The film starts off at a burial ceremony with an upper-class family who’s lost their mother to a mysterious illness, and sets the eerie tone right off with Islamic chants and the feeling that there’s something wicked in the air. That same night, the family’s son, Tomi, receives an unexpected visit from the dead mother in a ghostly form, who knocks on his window and hypnotizes him to go out in his pajamas, while his sister Rita is witnessing the incident. Tomi goes to a fortune teller (who is wearing some really big sunglasses) who can tell through his tarot cards that Tomi’s life is full of darkness, and that the coffin his mother was buried in is suitable for the whole family, and that they are all in danger – and that he must defend himself with black magic.
In his bedroom, Tomi makes a small altar with a little red box, using horror comics and cheap satanism paperbacks as decorations. No one but Tomi takes this seriously, and his sister thinks he’s losing his mind. Since the father of the family is a stressed and busy entrepreneur with bloodshot eyes, he hires a maid (Darminah), who looks pretty much like the fortune teller we saw minutes earlier, only without the big sunglasses (Uh-oh, nothing shady with her, of course not). At the same time, Tomi has upgraded his altar down in the basement, and this time he’s decorated it with candles and and several Halloween masks by famous Universal monsters. He is also being haunted with night terrors where he is sacrificed by a satanic cult. And that’s not far from a premonition when the sisters receive some creepy phone calls, and the house caretaker, Karto, starts to die slowly of asphyxiation.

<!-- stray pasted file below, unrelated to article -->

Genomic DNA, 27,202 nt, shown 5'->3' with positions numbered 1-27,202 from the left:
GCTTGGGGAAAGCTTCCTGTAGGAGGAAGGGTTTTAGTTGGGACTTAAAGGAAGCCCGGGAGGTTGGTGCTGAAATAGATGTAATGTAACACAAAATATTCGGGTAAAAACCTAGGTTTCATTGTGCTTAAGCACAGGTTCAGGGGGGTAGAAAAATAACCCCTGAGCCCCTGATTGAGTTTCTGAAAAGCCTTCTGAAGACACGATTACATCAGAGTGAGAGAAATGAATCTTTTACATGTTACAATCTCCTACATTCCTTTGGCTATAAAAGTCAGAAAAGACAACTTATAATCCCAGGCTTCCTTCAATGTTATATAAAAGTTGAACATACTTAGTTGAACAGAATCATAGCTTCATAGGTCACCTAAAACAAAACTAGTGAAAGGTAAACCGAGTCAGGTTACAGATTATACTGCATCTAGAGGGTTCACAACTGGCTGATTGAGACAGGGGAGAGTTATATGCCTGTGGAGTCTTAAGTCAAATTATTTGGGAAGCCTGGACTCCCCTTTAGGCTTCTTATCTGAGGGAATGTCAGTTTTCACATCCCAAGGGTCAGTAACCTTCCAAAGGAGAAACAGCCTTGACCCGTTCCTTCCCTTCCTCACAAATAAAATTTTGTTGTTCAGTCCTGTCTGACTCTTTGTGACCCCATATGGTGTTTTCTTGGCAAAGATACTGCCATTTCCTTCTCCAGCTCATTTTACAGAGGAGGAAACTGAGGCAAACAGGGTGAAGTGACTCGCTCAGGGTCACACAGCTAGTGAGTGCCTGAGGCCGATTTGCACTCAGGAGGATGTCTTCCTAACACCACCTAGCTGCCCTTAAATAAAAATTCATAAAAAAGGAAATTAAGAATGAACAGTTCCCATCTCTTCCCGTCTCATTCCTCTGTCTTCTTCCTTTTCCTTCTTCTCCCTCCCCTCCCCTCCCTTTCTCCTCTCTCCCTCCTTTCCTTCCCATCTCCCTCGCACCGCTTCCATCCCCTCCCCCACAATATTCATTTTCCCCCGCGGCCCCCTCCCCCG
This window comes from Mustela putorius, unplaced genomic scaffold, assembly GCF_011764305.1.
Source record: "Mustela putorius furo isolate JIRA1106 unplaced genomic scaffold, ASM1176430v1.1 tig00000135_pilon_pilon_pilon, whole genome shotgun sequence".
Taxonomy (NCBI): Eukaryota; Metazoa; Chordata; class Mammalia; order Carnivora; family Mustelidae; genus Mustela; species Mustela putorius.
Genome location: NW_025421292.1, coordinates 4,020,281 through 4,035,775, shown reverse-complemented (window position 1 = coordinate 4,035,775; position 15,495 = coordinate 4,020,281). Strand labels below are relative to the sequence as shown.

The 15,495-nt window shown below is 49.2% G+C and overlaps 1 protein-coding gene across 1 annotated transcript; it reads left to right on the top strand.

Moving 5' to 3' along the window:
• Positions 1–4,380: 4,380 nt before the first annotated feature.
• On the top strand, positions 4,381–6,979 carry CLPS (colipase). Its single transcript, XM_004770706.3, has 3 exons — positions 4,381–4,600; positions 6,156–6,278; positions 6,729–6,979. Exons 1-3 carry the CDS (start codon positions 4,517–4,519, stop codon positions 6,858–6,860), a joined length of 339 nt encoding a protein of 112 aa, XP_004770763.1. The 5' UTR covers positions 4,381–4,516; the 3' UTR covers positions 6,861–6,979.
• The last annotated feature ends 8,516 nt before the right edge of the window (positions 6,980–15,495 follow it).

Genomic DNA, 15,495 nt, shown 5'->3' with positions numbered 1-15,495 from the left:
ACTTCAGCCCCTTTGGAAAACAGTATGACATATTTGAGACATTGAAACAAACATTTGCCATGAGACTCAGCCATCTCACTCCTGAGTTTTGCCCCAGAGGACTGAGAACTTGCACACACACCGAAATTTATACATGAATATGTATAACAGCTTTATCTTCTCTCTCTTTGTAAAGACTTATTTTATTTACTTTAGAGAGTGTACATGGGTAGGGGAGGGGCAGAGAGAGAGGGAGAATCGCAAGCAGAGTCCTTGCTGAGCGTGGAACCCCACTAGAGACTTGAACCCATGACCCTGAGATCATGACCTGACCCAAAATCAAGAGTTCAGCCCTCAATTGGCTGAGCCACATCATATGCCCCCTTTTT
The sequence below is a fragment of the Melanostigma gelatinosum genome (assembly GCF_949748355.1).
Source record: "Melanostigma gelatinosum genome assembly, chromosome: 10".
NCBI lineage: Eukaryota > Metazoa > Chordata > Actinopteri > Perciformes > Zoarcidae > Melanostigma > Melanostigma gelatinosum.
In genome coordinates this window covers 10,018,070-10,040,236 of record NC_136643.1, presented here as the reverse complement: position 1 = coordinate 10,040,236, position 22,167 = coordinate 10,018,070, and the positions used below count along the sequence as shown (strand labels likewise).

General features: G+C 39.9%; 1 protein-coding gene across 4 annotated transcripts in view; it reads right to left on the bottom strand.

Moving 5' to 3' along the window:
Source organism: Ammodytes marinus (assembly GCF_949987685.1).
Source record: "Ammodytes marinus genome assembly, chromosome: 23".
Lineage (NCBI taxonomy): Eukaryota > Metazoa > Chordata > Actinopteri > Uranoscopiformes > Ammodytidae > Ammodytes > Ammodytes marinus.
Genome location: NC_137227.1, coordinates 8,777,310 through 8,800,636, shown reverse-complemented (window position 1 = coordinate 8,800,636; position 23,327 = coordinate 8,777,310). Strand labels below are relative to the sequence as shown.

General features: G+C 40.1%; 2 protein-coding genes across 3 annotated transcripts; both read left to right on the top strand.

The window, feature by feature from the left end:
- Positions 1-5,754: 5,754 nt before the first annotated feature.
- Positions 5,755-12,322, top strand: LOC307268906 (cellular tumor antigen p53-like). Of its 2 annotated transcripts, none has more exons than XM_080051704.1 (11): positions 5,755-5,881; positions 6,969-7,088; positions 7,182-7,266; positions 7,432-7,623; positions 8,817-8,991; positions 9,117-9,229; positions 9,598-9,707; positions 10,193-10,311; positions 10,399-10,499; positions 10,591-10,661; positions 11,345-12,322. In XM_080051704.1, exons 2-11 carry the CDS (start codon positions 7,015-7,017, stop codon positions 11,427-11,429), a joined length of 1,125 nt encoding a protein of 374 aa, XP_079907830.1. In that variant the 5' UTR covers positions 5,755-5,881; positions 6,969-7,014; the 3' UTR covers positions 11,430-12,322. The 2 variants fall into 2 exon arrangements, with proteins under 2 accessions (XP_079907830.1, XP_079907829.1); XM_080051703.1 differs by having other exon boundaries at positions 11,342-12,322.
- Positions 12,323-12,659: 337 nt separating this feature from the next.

I see people comparing Satan’s Slave to Phantasm (1979) and yes, there are some similarities to spot here, without diving to much into comparisons . The eerie and slightly surreal atmosphere is all over the place, and it mixes traditional superstition with some more obscure Asian folklore that we have to thank Wikipedia for being able to understand. I can mention the image we see of their dead mother, which is actually a “Kuntilanak”, a mythological, vengeful female astral spirit who’s associated with – yeah, take a wild guess – black magic. Sadako from Ringu could also be placed into a similar category, just to mention a more known example. And even though writer and director Sisworo Gautama Putra took some obvious influences from Phantasm, the film has its own unique distinctiveness.
And no, just to make it clear, this is not at the same level as the acid trip Mystics in Bali , which came from the same country the year before Satan’s Slave. The plot is pretty straight-forward and far more conventional than expected, really. The downside is that it doesn’t manage to get especially scary, and maybe the laughable goofy acting is to blame for that, especially during the second act. The film looks really great, though, filled with atmosphere, haunting visuals and a fitting synth score. The make-up effects are also great. There’s some obvious fog machines hiding on the set which can make it look somewhat outdated, but will for others just add more to the good ole’ retro charm. So overall, if you don’t take it too seriously, Satan’s Slave is an entertaining flick, with a lot of ghoulish fun that’s perfect to add on a Halloween-playlist.
Thanks to the acclaimed remake that came in 2017, Satan’s Slave was for the first time released on DVD and Blu-ray from Severin Films with polished quality. It’s also available on Shudder.
Director: Sisworo Gautama Putra
Original title: Pengabdi Setan
Country & year: Indonesia, 1982
Actors: Ruth Pelupessi, W.D. Mochtar, Fachrul Rozy, Simon Cader, Siska Widowati, H.I.M. Damsyik, Diana Suarkom, Doddy Sukma, Ali Albar, Adang Mansyur, Moesdewyk, S. Parya, Dewi